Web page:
Road Less Traveled

I’ll be visiting my sister and her family next week over our spring break. They live in Virginia, and we’ll be driving. It’s a bit over 1000 miles from my house to hers.

I’ve been fascinated this week by people’s responses when I say we’ll be driving. They range from pity to horror to plain old disbelief.

I often say that it’s easier to drive with kids, that we have more control over our trip. I think that those things are true. But that’s not really why we drive.

We drive because we like to drive. Because the experience of being on the road gives us a chance to explore, to see new things, to take back country “highways.” Because we can stop at whatever interesting thing we want. Driving leaves us the chance to have adventures.

And that has gotten me thinking. How often in your day to day lives do you miss the chance for adventure? How often do you continue through the steps of your routine, driving the same way you did yesterday, following the same rules, seeing the same sights?

It is easy to get into routines. In fact, our brains encourage it. Routines require less mental investment than new behaviors do. Routines allow you to check out, to multitask. And sometimes, routines are a life-saver. Routines for handling work, and school planning make mornings much more pleasant. Routines in hospitals help prevent errors.

I’m not knocking routines. I appreciate mine–they’ve taken a lot of time and effort to develop.

Even though your brain likes routines and habits, sometimes it needs the challenge of something new.

And, while routines can serve a valuable role in your daily tasks and responsibilities, they can also keep you stuck.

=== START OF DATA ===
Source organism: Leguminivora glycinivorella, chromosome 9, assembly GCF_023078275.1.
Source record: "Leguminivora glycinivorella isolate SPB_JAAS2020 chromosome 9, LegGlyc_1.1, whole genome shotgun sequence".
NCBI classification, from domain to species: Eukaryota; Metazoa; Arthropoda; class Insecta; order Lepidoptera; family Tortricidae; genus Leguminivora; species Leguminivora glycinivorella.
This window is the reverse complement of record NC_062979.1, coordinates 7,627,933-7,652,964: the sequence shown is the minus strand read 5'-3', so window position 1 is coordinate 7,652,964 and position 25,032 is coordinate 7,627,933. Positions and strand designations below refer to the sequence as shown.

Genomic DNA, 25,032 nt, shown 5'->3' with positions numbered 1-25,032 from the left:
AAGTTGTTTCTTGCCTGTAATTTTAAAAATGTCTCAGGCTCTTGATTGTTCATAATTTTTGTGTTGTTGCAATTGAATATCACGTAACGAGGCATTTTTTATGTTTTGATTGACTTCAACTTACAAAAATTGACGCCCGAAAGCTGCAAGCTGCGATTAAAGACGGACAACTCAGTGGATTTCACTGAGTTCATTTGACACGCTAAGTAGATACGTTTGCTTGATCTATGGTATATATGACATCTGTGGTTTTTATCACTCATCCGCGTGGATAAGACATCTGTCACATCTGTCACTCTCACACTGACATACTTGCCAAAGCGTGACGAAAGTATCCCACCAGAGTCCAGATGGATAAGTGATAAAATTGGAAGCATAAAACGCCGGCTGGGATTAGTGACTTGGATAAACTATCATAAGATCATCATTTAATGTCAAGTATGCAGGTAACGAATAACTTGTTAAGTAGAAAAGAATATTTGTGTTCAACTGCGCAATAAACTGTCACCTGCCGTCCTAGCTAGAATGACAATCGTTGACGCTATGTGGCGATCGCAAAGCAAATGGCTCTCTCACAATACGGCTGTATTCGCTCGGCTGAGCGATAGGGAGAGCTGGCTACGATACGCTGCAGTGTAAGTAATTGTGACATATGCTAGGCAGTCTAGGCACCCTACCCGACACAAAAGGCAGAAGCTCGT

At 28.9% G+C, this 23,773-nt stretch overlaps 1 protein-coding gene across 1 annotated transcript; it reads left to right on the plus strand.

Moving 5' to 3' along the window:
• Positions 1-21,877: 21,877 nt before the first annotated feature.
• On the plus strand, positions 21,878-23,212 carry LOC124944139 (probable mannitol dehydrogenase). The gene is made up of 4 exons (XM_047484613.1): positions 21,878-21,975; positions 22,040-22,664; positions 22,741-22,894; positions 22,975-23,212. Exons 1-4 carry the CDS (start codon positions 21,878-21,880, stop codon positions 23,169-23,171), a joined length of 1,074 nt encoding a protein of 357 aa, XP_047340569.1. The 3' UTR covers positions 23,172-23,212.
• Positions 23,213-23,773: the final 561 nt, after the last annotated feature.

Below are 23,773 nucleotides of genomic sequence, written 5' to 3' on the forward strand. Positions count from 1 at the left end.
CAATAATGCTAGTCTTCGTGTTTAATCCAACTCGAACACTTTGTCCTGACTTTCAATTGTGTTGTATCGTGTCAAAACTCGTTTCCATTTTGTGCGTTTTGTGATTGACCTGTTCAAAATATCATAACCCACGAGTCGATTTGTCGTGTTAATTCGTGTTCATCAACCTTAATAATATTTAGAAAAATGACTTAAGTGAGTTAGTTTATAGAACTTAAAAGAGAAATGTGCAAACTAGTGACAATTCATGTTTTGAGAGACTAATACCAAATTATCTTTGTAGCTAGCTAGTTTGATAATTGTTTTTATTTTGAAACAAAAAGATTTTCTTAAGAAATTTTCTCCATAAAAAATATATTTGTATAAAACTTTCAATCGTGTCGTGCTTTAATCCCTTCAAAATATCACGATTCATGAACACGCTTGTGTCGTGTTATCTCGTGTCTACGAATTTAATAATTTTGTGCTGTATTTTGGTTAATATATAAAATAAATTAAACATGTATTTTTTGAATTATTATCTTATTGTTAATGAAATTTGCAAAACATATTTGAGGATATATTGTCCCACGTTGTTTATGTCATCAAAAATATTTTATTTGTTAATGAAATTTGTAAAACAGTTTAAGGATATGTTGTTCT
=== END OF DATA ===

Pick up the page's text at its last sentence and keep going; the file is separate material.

So, my question for you today is this: when was the last time you took a risk, stepped outside of your comfort zone and walked down that “less traveled road?” You don’t need to take on a 2000 mile road trip to do it. That’s how I roll, but it might be extreme for some folks.

Instead you could try shaking things up in small ways:

  • Drive a different path to work than normal.
  • Find a park or local attraction that you’ve never visited.
  • Play a game you’ve never tried.
  • Reach out to a new friend.
  • Try a new activity (art class, fitness class, cooking–you name it)
  • Eat food you’ve never tried before.

You don’t need to get extreme, but I challenge you to build some adventure into your week. And if you’d like to share it here–I’d love that!

2 responses to this post.

  1. Posted by Warm Southern Breeze on March 18, 2014 at 7:41 pm

    Driving had never bothered me. In fact, I’ve often driven at least one hour to work. It provides a time for reflection, relaxation and necessary solitude & quietude. Of course, it’s not ~always~ that way, but most of the time, it is. Plus, I never tire of reviewing the scenery, the skies, the sunsets, sunrises, livestock dotting the hillsides, the lovely colors of each season’s change. It’s altogether beautiful.


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